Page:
Like a drug addict, I cracked. Two months later, I boarded a bus. Went to the next town. Bought a cheap laptop and used smart phone. The rest of the day, I spent in a coffee shop getting my fix. Then I returned home. My items hidden in my bag like contraband.

Soon, I was fully addicted. I was sneaking around my house using the technology. Blinds pulled tight. While there was no WiFi in this town, there were limited cell phone towers. Mostly at the edges of town to catch people driving by and not into the town. I was able to hook up to my mobile network and get a weak connection. Many times, I packed the technology away. Buried it deep in the back of my closet. But to no avail. It was soon out again.

Then the inevitable happened. There was a knock on my door. I knocked over my glass of water. Luckily it missed my computer. Peering out the peephole, I saw the sheriff and his deputy. Dashing around, I quickly hid my banned electronics before opening the door.

I was told to pack all my things. They were taking me to the bus station. I was to board the first bus that came and never return. When asked why, they showed me documents that traced illegal cell phone use to me at this house.

While they waited in the living room, I packed all my clothes which was all I came with into my suitcase. I put the banned equipment in the suitcase as well. Then I was escorted by police car, no sirens, to the bus station. People were outside watching our progression. It almost felt like a funeral. Mine.

I bought a bus ticket and boarded the very next bus. Back to New York and the loud busy life for me. Getting off the bus into the loudness of the city was almost a culture shock after the quiet of the small town.

It had been a hard lesson learned. I would never go without technology, but I did learn to curb it and not let it control me. I controlled it.

New Book Teaser

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JAM teaser EL

It’ #TeaserTuesday! So here is a brand new JAM teaser courtesy of my friend and colleague Eryn LaPlant.

Beautiful words spoken by #Jordan. So what did happen to #Mary? Pick up a copy of JAM today to find out.

Links:

Ebook Amazon:  https://www.amazon.com/JAM-Jordan-Mary-T-J-Lyons-ebook/dp/B01E4G25VM?ie=UTF8&qid=1462887759&ref_=tmm_kin_swatch_0&sr=1-1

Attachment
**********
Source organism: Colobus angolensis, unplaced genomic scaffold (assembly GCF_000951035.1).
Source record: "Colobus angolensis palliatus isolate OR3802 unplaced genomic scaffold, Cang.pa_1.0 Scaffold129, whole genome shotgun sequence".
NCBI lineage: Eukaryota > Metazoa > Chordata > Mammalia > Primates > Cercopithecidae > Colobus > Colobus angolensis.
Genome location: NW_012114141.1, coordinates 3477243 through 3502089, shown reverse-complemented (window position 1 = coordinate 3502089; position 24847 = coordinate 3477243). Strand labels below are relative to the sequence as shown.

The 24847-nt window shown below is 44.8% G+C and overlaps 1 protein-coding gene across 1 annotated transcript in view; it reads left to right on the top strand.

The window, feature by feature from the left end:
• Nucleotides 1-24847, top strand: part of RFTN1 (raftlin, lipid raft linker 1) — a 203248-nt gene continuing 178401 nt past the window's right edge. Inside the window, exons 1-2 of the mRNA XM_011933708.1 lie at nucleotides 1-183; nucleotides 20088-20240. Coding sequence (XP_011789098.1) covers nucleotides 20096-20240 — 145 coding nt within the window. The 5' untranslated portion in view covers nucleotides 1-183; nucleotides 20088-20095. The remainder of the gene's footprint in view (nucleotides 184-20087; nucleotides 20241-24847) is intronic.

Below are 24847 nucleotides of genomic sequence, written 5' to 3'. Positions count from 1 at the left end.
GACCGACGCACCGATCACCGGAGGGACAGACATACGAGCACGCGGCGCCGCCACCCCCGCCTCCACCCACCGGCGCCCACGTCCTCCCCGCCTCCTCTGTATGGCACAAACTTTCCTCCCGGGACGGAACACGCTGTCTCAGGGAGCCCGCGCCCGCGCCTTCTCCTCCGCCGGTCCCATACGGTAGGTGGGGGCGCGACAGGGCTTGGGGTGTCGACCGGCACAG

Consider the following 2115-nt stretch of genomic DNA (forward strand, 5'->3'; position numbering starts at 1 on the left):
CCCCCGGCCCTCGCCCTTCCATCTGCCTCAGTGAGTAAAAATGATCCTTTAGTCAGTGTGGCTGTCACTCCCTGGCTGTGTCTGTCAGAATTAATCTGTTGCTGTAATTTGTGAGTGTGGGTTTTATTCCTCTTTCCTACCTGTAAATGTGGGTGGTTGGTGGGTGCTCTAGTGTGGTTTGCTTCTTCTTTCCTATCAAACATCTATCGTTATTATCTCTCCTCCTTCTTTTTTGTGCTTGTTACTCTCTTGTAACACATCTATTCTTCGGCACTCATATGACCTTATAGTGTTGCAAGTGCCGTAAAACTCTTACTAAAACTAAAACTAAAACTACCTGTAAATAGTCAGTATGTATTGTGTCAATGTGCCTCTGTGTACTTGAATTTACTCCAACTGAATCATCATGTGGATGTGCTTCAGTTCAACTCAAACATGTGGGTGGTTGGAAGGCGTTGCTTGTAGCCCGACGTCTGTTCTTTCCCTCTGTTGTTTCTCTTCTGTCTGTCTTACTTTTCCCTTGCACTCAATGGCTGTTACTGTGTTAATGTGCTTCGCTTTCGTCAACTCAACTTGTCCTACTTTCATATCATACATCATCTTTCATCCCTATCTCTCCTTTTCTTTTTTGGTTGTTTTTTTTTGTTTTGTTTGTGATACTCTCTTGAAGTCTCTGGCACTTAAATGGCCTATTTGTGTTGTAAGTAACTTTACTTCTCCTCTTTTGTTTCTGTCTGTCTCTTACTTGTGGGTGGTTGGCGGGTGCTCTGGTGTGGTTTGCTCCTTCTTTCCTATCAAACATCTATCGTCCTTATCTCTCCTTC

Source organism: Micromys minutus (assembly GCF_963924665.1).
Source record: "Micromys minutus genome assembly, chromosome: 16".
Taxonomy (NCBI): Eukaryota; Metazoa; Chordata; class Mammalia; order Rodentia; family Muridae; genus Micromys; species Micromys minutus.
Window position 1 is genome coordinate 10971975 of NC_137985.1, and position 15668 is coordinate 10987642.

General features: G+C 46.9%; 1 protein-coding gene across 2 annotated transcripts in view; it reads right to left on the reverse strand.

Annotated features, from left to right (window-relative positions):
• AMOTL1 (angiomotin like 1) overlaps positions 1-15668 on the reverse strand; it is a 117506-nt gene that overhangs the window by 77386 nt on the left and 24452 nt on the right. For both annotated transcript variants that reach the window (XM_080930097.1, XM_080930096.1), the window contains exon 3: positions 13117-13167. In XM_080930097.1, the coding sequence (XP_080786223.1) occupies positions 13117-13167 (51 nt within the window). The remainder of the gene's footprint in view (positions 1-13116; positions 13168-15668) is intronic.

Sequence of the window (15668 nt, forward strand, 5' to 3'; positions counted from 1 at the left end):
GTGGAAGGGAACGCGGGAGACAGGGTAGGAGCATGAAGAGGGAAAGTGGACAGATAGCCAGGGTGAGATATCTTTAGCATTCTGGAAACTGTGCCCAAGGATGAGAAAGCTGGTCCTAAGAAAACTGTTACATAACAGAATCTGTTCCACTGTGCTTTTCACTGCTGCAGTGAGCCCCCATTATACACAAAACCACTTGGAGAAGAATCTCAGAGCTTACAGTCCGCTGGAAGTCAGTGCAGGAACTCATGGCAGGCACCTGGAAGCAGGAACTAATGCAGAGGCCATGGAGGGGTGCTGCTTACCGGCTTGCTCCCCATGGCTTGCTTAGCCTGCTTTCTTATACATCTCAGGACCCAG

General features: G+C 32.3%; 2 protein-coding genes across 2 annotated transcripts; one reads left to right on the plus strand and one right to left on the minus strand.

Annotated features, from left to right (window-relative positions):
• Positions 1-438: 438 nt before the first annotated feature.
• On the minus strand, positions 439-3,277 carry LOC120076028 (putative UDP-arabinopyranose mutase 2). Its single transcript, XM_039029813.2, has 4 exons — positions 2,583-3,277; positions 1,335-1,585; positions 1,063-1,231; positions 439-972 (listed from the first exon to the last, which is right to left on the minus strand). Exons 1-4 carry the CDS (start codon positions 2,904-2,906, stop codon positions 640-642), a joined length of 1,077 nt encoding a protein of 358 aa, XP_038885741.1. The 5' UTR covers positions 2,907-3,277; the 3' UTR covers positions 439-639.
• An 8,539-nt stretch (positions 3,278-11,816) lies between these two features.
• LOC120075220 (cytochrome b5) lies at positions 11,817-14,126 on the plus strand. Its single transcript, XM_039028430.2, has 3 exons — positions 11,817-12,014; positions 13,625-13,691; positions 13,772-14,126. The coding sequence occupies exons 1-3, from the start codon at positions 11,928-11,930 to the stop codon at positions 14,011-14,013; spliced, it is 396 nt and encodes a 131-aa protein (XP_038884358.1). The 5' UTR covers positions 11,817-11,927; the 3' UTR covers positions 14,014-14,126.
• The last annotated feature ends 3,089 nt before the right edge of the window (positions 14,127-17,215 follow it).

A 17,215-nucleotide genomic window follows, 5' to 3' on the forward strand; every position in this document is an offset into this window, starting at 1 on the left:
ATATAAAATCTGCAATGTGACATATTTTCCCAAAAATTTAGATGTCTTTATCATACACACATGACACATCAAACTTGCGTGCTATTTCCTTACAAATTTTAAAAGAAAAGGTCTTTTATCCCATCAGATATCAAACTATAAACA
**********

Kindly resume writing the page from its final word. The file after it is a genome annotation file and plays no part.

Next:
Paperback Amazon: http://www.amazon.com/Jam-Jordan-Mary-T-J-Lyons/dp/1530693381?ie=UTF8&qid=&ref_=tmm_pap_swatch_0&sr=

Ebook Barnes and Noble: http://www.barnesandnoble.com/w/jam-tj-lyons/1123675461?ean=2940158208218

Ebook Kobo: https://store.kobobooks.com/en-us/ebook/jam-7

 

Horses, Donkeys and emotions

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In JAM, the emotions between Mary and the horses are an important part of the story. I may have stretched what Mary can do regarding horses and emotions, but there is emotion in horses and all animals.

Horses by nature are social animals. They live in groups and have a pecking order from the most dominant to the least dominant. Horses develop bonds of friendship just as people do. Some horses cannot get along with other horses and will defend their friends fiercely. When a herd member dies, the entire herd grieves. They will spend time with the body before moving on or the body is removed.

I have witnessed this first hand. In the past year and a half, two horses I knew passed on due to colic and old age. When the first when died, it was late at night, so we had to wait until the next morning for the trailer to come pick up the remains for burial. All night, the other two horses and two donkeys kept vigil over the body. The horse, the deceased’s BFF even tried to stand on him and over him to get him up.

A year later, that horse passed away. Even before he passed, my horse would stay close to him and sniff his belly and hind end. Whenever a horse is sick or not feeling well, my horse will stay close to keep them company. I believe horses can sense something that we cannot. They seemed to know and were trying in their own way to say goodbye.

That was only a few months ago. Yesterday, the remaining two horses and both donkeys had their annual vaccations. After the donkeys had their shots, they wanted nothing to do with humans around them for the rest of the day. They were mad at us for making them go through that.

The horses handled the shots better than the donkeys and had no anger towards us. My horse, Blaze needed to have his teeth filed down. Horses teeth continue to grow and domesticated horses need to have dental work done once a year to prevent their teeth from growing and making eating and wearing bits difficult. In order to do it safely, horses are sedated. Just enough to make them drowsy.

Afterwards, Blaze stood around occasionally moving, until the sedation wore off. During that time, one of the donkeys, Husker came over to check on him. (See pics below.)

One night I was there late and a found Blaze and Husker lying down side by side. So I snapped a picture. (See pics below)

So while writing JAM, I used these elements to develop the characters of Ghost and Sampson. Those two horses bonded with each other and Mary. Ghost bonded strongly with Mary and that bond is evident in the story.